Evolution in Pandemic Teaching
Group fitness instructors reveal the lessons, skills and experiences they gained during the pandemic.
How did pandemic teaching change your approach? Did you embrace virtual classes and learn new skills? How have you evolved as a group fitness instructor?
From the Experts
A Greater Purpose
Rebecca Garity Pinto, virtual fitness business strategist and owner of Studio Group X, San Diego.
Pandemic Teaching for Impact
[The pandemic] made me realize that what we do as fitness professionals is so much more than train for physical results. We bring happiness, connection, community and positivity to our members. We help lift their confidence and increase the “feel-good hormone” (dopamine, serotonin, oxytocin and endorphin) levels. Our classes can make their day and have a profound positive impact on their mental health as well.
New Skills and Lessons
I thought virtual fitness would be temporary until gyms reopened, but I found I loved connecting with my members from home so much more! Even though we had been together in person for 10 years, we deepened our connections while meeting up on Zoom.
I also mastered tech. I figured out how to make myself and my class music heard, and I got new lighting. I learned a lot about social media—it’s been the best way to connect with current members and add new ones to my virtual fitness studio.
I helped create community even while each member worked out from home—and now we are even more connected! I learned how to deliver a great experience on Zoom, which can be very different than teaching in person due to the language we use, the way we connect and how we cue. It requires a different skill set in coaching, but after teaching for so many years, learning these new skills reignited my passion for helping people.
Expanding Fitness and Wellness
I’ve taken time to examine the language I use in my classes. While I do still cue and coach good form, I’ve ditched the “cosmetic cues.” I think people are less interested in getting “sexy abs” or being “summer-ready.” Instead, they’re much more interested in how they feel. I love helping people connect to the intrinsic motivation of how they feel completing the rep, mastering the combo and learning a new move. That’s an immediate reward versus waiting for their body composition to change or for the abs that they’ll most likely never get from just working out. I love connecting them to how strong and confident they feel and helping them celebrate the fact that they are taking time out of their busy and demanding days for themselves.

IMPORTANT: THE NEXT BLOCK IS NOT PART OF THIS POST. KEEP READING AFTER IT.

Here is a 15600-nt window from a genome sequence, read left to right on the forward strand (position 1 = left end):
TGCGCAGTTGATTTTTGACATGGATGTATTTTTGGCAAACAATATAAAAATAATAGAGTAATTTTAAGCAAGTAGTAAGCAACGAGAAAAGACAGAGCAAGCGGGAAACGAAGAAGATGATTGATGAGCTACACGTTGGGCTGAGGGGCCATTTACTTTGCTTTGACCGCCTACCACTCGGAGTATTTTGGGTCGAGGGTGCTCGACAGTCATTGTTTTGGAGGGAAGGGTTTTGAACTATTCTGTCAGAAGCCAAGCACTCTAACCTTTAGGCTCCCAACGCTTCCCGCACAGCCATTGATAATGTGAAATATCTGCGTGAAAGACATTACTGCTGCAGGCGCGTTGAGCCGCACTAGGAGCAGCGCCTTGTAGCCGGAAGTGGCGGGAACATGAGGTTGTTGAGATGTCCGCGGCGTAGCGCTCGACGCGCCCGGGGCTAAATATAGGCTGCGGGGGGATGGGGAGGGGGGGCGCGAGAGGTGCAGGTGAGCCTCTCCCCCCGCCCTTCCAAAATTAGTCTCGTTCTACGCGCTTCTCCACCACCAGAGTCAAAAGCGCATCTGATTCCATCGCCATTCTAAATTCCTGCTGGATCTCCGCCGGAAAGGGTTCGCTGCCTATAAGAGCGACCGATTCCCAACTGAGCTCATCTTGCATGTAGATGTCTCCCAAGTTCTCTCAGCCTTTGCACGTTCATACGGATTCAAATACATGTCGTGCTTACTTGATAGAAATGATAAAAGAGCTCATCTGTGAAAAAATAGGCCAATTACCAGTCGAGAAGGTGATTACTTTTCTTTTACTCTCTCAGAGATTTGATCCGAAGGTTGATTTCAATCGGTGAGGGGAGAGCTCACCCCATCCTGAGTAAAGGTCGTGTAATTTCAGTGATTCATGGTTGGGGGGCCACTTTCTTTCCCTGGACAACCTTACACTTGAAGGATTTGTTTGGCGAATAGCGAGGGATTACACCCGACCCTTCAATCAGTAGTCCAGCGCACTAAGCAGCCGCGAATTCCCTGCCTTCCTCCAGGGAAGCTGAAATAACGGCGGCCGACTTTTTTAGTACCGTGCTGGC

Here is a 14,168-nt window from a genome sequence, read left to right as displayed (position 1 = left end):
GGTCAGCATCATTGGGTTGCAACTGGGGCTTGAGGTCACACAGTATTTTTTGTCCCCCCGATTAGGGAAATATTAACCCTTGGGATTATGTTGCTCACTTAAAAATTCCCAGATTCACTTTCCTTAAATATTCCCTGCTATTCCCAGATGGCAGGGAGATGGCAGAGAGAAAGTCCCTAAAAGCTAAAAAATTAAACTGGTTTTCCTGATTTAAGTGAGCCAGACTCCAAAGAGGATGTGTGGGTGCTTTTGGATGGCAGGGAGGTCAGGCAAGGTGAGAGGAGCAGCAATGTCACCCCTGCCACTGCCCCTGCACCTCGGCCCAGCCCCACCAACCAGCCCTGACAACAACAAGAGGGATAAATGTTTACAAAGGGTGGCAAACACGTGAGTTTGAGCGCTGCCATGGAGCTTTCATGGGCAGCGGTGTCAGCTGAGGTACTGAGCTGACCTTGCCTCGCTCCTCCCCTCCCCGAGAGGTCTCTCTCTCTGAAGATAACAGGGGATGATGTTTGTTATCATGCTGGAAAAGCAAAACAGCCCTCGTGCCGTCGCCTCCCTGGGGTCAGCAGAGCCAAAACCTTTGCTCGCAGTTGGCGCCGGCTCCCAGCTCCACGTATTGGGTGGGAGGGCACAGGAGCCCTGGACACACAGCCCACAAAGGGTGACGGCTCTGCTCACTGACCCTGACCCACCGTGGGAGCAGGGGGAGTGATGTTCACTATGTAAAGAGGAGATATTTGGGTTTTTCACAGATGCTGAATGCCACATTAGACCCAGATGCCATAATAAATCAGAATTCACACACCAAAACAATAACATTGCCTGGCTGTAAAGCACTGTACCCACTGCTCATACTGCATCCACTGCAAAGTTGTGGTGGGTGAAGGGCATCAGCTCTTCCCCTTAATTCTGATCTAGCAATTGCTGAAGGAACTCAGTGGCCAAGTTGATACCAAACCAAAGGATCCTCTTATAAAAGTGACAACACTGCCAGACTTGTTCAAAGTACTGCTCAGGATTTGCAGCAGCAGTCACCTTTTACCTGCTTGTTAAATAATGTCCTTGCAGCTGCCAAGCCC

I also love using the discomfort of a workout to help prepare people for life’s uncomfortable tasks. It prepares us for growth inside and outside of the gym. The impact we have as instructors is far-reaching. For example, a woman in my studio is a stroke survivor who has been terrified to drive on the freeway, so she sticks to a small radius near her house. As her son prepares to go to college, she has decided she wants to be able to be there for him and doesn’t want to be dependent on her husband to give her a ride. She is now hiring a driving instructor to help her get on the freeway, and her workouts—getting through those uncomfortable moments—have prepared her to do those bigger, scary things in life. It’s given her the strength and confidence in herself. To me, that is what fitness is all about: We can change lives in so many ways beyond the scale.
The Benefits of Virtual From Pandemic Teaching
Purnima Aiyar, ACE-certified group fitness instructor, ACE-certified functional movement specialist, and yoga and Zumba® instructor, Bangalore, India.
The pandemic forced me to explore the virtual format as an alternative to physical classes. This is something I had rejected before the pandemic, assuming it would never work, but I was quick to move onto the virtual platform. I’ve been taking virtual classes since the pandemic began and continue to do so. Over time, I’ve learned to better connect with participants by offering virtual talk sessions on weekends where they get to connect with other participants. This helps to make up for the lack of interaction with other participants, or with me, due to working out from their homes